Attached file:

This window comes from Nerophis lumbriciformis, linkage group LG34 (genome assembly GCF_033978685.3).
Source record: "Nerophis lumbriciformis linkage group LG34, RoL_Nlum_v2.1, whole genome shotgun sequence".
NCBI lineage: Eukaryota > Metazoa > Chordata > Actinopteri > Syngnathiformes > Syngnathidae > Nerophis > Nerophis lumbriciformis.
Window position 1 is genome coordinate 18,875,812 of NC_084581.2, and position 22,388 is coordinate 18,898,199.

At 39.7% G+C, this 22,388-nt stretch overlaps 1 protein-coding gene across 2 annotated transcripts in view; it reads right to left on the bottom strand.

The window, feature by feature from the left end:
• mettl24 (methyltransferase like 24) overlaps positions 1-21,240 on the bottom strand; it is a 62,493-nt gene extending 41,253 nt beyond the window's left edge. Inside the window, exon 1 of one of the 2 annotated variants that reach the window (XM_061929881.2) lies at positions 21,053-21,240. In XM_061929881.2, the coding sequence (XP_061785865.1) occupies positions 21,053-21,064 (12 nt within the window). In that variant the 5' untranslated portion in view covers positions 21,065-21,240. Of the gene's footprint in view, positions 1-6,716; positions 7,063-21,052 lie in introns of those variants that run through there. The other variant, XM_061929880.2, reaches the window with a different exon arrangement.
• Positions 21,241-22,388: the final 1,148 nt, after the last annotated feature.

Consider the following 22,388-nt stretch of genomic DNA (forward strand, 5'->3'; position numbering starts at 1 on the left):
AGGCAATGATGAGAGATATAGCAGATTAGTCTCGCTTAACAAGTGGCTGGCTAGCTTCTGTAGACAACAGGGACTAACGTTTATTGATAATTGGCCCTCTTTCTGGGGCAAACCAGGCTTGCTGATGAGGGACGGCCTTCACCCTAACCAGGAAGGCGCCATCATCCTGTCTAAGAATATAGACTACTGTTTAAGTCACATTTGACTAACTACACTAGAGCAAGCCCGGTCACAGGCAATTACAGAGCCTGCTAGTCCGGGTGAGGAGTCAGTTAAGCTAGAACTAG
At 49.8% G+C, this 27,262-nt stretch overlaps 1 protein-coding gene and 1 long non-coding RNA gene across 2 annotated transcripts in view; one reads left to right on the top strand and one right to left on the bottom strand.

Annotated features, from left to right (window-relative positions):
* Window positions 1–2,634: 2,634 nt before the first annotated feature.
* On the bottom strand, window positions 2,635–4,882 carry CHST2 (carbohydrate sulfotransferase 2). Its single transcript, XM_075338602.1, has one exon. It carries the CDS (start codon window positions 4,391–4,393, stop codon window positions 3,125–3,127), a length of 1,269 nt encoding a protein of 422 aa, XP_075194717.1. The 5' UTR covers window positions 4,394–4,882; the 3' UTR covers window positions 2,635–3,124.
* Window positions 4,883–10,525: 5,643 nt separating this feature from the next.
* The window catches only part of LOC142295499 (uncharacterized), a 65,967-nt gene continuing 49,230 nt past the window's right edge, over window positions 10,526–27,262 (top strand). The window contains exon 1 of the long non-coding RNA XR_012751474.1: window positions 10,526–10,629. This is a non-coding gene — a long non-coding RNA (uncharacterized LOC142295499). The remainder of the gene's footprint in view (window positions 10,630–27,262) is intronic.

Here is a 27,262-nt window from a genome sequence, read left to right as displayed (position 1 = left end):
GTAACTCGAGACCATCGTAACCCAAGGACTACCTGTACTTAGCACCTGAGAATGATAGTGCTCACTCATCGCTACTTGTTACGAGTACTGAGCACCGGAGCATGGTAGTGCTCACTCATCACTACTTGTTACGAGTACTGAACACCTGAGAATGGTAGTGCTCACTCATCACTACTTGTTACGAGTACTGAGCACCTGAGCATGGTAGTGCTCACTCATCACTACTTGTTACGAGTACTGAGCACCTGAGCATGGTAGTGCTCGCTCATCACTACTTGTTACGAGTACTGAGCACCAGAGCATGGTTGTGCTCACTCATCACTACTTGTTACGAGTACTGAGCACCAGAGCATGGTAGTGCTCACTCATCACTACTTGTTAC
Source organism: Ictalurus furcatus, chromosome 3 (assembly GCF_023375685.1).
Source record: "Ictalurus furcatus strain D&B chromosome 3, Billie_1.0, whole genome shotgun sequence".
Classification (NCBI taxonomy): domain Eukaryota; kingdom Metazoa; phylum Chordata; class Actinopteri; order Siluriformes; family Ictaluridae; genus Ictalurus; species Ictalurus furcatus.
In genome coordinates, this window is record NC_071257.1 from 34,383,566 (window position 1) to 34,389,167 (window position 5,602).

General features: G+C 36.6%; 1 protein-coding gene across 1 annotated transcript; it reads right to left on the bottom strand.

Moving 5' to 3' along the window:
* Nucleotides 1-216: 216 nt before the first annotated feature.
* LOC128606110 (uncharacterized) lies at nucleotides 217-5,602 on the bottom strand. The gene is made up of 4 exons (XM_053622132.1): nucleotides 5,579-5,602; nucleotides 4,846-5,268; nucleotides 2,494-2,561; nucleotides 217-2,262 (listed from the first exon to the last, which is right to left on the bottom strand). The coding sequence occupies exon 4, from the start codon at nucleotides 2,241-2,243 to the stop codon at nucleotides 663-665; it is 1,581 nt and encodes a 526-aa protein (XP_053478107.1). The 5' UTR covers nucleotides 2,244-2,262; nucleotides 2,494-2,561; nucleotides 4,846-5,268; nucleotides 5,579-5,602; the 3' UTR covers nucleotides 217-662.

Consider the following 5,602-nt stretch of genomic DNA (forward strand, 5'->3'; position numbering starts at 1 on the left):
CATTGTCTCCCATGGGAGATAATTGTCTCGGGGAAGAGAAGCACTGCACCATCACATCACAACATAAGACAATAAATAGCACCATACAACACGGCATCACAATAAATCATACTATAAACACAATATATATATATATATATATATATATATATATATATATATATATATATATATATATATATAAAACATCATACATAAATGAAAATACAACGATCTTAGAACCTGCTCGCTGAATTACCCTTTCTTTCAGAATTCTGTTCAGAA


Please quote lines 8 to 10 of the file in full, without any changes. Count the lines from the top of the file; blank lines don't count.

• Positions 21,241-22,388: the final 1,148 nt, after the last annotated feature.

Consider the following 22,388-nt stretch of genomic DNA (forward strand, 5'->3'; position numbering starts at 1 on the left):
AGGCAATGATGAGAGATATAGCAGATTAGTCTCGCTTAACAAGTGGCTGGCTAGCTTCTGTAGACAACAGGGACTAACGTTTATTGATAATTGGCCCTCTTTCTGGGGCAAACCAGGCTTGCTGATGAGGGACGGCCTTCACCCTAACCAGGAAGGCGCCATCATCCTGTCTAAGAATATAGACTACTGTTTAAGTCACATTTGACTAACTACACTAGAGCAAGCCCGGTCACAGGCAATTACAGAGCCTGCTAGTCCGGGTGAGGAGTCAGTTAAGCTAGAACTAG